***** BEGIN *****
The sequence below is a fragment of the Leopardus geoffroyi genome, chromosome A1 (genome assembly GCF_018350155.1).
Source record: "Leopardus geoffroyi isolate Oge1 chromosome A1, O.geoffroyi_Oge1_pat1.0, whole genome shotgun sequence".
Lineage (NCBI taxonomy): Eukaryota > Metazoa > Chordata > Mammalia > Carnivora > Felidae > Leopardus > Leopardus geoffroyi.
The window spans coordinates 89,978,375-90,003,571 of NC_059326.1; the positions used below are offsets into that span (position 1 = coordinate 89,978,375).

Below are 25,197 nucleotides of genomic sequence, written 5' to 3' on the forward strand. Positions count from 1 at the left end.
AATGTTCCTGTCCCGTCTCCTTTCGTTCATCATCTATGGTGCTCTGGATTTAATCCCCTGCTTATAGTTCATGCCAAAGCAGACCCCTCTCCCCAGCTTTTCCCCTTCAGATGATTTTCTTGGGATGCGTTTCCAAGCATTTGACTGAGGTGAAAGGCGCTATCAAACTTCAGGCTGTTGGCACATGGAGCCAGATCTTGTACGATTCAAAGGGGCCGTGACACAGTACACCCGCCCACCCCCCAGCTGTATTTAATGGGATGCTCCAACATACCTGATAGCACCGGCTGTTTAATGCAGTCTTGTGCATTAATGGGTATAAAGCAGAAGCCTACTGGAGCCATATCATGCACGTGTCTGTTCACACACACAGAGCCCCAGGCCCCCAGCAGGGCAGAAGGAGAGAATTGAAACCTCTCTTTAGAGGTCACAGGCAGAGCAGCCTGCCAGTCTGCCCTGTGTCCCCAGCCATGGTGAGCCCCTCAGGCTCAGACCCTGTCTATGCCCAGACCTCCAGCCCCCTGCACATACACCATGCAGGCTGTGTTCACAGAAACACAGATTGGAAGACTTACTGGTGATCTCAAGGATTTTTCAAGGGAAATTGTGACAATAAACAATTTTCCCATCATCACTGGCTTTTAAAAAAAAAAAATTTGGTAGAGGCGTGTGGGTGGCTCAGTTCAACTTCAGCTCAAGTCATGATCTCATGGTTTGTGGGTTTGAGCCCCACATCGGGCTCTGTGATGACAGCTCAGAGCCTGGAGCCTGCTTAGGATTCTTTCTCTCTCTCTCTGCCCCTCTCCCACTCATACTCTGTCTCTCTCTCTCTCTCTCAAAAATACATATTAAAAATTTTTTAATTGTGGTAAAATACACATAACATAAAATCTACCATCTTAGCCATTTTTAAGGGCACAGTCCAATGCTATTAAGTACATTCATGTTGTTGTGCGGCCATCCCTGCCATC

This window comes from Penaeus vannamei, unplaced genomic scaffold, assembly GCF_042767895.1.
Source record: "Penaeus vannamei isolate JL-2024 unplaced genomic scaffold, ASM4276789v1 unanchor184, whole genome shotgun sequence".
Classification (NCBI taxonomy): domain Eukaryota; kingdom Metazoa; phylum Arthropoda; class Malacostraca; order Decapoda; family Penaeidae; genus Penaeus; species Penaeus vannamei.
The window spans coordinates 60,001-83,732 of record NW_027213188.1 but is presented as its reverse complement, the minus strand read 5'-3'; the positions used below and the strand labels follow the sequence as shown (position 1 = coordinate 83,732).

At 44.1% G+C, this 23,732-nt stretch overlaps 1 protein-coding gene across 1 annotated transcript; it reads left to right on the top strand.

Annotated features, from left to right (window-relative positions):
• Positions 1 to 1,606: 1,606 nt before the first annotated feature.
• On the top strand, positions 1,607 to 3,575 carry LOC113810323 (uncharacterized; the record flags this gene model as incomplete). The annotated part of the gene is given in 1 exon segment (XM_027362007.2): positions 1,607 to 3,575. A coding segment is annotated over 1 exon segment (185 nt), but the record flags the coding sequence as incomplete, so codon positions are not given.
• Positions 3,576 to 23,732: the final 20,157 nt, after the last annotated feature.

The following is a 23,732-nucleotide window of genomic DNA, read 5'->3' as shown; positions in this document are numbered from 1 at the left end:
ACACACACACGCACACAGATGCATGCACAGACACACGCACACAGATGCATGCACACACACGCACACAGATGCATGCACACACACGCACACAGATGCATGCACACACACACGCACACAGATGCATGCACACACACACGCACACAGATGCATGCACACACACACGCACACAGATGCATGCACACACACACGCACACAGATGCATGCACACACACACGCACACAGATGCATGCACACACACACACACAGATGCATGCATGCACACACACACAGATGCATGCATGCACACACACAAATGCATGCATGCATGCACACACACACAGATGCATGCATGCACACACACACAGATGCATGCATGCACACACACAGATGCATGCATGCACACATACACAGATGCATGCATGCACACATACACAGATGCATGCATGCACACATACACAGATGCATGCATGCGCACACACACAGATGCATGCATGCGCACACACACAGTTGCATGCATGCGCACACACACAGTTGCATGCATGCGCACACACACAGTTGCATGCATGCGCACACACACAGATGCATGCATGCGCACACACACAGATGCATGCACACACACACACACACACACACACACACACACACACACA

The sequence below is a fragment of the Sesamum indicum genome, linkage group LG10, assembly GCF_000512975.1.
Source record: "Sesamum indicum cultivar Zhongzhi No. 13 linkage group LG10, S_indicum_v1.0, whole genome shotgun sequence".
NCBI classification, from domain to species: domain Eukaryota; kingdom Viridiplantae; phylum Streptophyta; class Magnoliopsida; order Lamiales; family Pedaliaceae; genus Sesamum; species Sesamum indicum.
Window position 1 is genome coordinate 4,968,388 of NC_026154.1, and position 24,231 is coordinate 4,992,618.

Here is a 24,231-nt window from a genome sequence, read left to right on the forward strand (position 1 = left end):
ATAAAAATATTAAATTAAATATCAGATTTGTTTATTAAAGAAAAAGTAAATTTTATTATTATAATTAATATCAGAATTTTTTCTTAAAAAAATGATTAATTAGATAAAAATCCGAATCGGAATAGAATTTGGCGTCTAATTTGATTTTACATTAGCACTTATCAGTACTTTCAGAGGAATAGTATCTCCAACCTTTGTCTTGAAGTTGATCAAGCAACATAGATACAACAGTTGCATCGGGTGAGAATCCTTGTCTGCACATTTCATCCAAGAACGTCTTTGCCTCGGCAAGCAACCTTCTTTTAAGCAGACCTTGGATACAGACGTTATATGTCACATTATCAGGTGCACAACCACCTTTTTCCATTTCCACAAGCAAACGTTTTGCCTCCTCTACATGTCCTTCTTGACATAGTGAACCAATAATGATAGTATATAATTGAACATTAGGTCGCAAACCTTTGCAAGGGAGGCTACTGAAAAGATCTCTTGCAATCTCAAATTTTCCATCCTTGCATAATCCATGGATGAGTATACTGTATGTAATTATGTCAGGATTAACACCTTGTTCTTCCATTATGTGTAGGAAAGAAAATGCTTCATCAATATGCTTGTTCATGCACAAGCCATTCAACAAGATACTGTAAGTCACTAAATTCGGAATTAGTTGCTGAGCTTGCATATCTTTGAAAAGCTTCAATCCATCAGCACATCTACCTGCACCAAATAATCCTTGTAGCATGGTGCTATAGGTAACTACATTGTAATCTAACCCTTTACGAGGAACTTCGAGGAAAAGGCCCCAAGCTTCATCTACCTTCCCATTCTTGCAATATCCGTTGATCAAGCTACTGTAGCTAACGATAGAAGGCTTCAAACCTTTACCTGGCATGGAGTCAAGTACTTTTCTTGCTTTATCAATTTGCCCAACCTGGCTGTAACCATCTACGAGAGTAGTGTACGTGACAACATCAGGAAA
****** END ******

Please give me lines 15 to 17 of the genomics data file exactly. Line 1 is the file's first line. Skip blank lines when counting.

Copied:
• Positions 3,576 to 23,732: the final 20,157 nt, after the last annotated feature.

The following is a 23,732-nucleotide window of genomic DNA, read 5'->3' as shown; positions in this document are numbered from 1 at the left end:
ACACACACACGCACACAGATGCATGCACAGACACACGCACACAGATGCATGCACACACACGCACACAGATGCATGCACACACACGCACACAGATGCATGCACACACACACGCACACAGATGCATGCACACACACACGCACACAGATGCATGCACACACACACGCACACAGATGCATGCACACACACACGCACACAGATGCATGCACACACACACGCACACAGATGCATGCACACACACACACACAGATGCATGCATGCACACACACACAGATGCATGCATGCACACACACAAATGCATGCATGCATGCACACACACACAGATGCATGCATGCACACACACACAGATGCATGCATGCACACACACAGATGCATGCATGCACACATACACAGATGCATGCATGCACACATACACAGATGCATGCATGCACACATACACAGATGCATGCATGCGCACACACACAGATGCATGCATGCGCACACACACAGTTGCATGCATGCGCACACACACAGTTGCATGCATGCGCACACACACAGTTGCATGCATGCGCACACACACAGATGCATGCATGCGCACACACACAGATGCATGCACACACACACACACACACACACACACACACACACACACA